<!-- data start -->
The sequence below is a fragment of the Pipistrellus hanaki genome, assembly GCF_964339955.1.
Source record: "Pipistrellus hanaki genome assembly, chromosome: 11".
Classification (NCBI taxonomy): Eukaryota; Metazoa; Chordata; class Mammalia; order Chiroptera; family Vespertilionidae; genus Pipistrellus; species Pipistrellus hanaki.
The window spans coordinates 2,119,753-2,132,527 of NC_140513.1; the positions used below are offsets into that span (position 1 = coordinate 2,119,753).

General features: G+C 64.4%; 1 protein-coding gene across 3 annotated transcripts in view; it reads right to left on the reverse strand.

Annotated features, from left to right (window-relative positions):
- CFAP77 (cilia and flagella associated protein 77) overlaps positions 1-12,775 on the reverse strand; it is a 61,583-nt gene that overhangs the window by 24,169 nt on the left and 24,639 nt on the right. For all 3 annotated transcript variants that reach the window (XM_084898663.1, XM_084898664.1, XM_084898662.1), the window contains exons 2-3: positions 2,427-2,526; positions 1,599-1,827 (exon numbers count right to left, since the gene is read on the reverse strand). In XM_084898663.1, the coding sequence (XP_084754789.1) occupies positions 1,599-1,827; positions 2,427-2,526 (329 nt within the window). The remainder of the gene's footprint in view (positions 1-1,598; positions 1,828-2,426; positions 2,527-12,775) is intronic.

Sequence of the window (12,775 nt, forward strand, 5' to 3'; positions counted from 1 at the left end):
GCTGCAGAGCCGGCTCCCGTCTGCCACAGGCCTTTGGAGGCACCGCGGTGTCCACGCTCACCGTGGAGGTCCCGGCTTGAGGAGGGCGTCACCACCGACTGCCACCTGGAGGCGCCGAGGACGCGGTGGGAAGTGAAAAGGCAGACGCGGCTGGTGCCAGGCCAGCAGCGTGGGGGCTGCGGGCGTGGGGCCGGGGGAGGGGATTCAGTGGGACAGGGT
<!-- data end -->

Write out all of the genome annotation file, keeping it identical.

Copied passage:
The sequence below is a fragment of the Pipistrellus hanaki genome, assembly GCF_964339955.1.
Source record: "Pipistrellus hanaki genome assembly, chromosome: 11".
Classification (NCBI taxonomy): Eukaryota; Metazoa; Chordata; class Mammalia; order Chiroptera; family Vespertilionidae; genus Pipistrellus; species Pipistrellus hanaki.
The window spans coordinates 2,119,753-2,132,527 of NC_140513.1; the positions used below are offsets into that span (position 1 = coordinate 2,119,753).

General features: G+C 64.4%; 1 protein-coding gene across 3 annotated transcripts in view; it reads right to left on the reverse strand.

Annotated features, from left to right (window-relative positions):
- CFAP77 (cilia and flagella associated protein 77) overlaps positions 1-12,775 on the reverse strand; it is a 61,583-nt gene that overhangs the window by 24,169 nt on the left and 24,639 nt on the right. For all 3 annotated transcript variants that reach the window (XM_084898663.1, XM_084898664.1, XM_084898662.1), the window contains exons 2-3: positions 2,427-2,526; positions 1,599-1,827 (exon numbers count right to left, since the gene is read on the reverse strand). In XM_084898663.1, the coding sequence (XP_084754789.1) occupies positions 1,599-1,827; positions 2,427-2,526 (329 nt within the window). The remainder of the gene's footprint in view (positions 1-1,598; positions 1,828-2,426; positions 2,527-12,775) is intronic.

Sequence of the window (12,775 nt, forward strand, 5' to 3'; positions counted from 1 at the left end):
GCTGCAGAGCCGGCTCCCGTCTGCCACAGGCCTTTGGAGGCACCGCGGTGTCCACGCTCACCGTGGAGGTCCCGGCTTGAGGAGGGCGTCACCACCGACTGCCACCTGGAGGCGCCGAGGACGCGGTGGGAAGTGAAAAGGCAGACGCGGCTGGTGCCAGGCCAGCAGCGTGGGGGCTGCGGGCGTGGGGCCGGGGGAGGGGATTCAGTGGGACAGGGT